Ohio Jury Finds Mystery Man Guilty of $100 Million Charity Fraud Case

Jury Finds Man Guilty of $100 Million Navy Charity Fraud Case Out of Florida

Charity FraudOn Thursday, November 14th, an Ohio jury found a man guilty of charity fraud to the tune of $100 million, based on a business he set up in Florida to raise funds for Navy veterans.

The man is referred to in much of the trial as “Mr. X,” because of some confusion about his name. He claims he is a man named Bobby Thompson, but prosecutors and authorities both say that he is actually a former attorney named John Donald Cody.

Authorities traced the name Bobby Thompson back to a man who was not connected with the charity fraud, and who had his identity stolen.

Cody was convicted for federal crimes related to his charity fraud, including racketeering, theft, and money laundering.

He was indicted in Florida on charges of charity fraud in 2010, but disappeared for two years before being arrested in Portland, Oregon.

His charges stem from an organization that he ran in Florida, called the United States Navy Veterans Association, which collected money for veterans of the Navy. Reportedly, he defrauded donors of nearly $100 million in 41 states. Only a fraction of the charity fraud money has been recovered, however – when he was arrested in 2012, police found several fake IDs and a suitcase with about $980,000 inside.

Records show that Cody donated huge sums of money to politicians, many of them Republican. The judge in Cody’s case rejected a defense request to subpoena testimony from Republican politicians in Ohio, including Speaker of the House John Boehner.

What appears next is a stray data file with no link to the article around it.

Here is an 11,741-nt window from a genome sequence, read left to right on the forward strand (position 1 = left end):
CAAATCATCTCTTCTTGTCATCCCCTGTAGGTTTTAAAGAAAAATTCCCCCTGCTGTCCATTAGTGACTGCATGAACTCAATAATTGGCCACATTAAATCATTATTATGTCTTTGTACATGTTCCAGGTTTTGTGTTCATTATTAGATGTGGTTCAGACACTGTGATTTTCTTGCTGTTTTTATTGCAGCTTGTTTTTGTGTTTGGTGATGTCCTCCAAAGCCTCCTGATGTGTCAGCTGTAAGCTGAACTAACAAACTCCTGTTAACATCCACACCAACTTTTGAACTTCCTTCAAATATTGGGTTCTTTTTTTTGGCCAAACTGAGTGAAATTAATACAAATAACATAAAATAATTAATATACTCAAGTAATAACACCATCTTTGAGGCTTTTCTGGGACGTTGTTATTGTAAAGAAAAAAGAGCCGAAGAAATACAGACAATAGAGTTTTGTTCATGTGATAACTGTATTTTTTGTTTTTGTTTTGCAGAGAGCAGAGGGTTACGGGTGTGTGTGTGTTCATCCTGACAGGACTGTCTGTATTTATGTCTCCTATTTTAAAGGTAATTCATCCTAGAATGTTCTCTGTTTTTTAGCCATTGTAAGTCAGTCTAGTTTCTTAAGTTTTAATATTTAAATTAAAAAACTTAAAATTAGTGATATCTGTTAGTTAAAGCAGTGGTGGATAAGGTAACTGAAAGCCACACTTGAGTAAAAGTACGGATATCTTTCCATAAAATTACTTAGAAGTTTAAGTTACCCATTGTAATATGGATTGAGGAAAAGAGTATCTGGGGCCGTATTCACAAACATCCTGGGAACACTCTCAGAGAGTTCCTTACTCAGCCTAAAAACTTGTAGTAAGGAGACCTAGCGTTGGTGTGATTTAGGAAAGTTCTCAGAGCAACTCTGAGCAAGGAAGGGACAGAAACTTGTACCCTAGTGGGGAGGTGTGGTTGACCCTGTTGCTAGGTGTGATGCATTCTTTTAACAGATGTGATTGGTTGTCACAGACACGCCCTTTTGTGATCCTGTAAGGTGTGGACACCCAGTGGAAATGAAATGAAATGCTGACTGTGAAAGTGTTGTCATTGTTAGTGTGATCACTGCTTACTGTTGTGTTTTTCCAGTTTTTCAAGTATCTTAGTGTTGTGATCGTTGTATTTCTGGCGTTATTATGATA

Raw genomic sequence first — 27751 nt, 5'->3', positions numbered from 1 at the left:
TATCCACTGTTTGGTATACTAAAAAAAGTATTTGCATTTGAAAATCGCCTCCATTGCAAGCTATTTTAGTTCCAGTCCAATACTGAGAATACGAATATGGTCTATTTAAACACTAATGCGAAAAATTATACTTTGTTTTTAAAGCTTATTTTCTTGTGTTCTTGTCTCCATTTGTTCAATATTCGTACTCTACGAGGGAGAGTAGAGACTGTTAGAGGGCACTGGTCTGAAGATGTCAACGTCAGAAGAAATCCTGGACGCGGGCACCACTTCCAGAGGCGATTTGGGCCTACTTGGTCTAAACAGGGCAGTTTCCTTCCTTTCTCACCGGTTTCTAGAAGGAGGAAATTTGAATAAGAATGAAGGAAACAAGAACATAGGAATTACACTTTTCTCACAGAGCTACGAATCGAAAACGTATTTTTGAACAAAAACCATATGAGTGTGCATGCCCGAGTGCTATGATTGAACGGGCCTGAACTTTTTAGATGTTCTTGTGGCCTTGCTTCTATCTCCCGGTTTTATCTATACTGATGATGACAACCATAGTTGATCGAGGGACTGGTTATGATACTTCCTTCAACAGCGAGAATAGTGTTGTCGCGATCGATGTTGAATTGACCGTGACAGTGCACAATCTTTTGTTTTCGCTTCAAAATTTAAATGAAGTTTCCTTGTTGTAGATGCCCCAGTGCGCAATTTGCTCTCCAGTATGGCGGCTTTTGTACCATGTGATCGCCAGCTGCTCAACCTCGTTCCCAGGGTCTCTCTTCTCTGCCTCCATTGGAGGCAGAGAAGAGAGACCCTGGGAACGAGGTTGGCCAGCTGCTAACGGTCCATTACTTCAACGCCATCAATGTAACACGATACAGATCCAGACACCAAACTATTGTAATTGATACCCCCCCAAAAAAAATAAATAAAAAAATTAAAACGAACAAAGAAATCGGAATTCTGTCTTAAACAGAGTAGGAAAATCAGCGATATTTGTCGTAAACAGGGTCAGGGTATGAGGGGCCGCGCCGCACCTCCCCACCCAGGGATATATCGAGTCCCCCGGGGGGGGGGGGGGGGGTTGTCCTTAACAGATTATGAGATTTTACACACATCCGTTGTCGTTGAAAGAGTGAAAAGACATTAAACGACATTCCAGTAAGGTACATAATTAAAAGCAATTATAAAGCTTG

The 66-year-old Cody faces at least 10 years in prison, with the possibility of as many as 80 years. His sentencing is expected to take place next month.

Defense Rarely Spoke During Charity Fraud Trial

During the course of the trial, the jury heard nothing from the former fugitive – his defense attorney even waived his right to closing statements. Cody’s attorney said that the man did not testify due to his fragile mental state – he could have a break-down if examined by aggressive prosecutors, defense attorney Joseph Patituce said.

The defendant often appeared to be close to mental collapse during the course of the trial, with clothes and hair dirty and askew. At one point on Tuesday, he was so disheveled that the judge suggested a break for Cody to comb his hair and get a clean shirt.

At one point during the trial, Patituce noted that his client had bloodied himself while pounding his head against the wall of his holding cell. The judge said the defendant had been checked and cleared by the jail’s medical staff.

Despite his appearance, neither Cody nor Patituce attempted to plead insanity during the charity fraud case.

The Strom Law Firm Defends Against Federal Financial and Charity Fraud Charges

As a former U.S. Attorney, Pete Strom handled these types of criminal fraud cases, from RICO violations to financial fraud and wire fraud. If you have been charged with financial, bank, mail, wire, or charity fraud, or making false statements, contact the Strom Law Firm, LLC today for a free consultation to discuss the most effective defense to your case and how to avoid further personal and professional damage. We handle your case with utmost discretion, exploring every viable strategy to secure a most favorable outlook. 803.252.4800.

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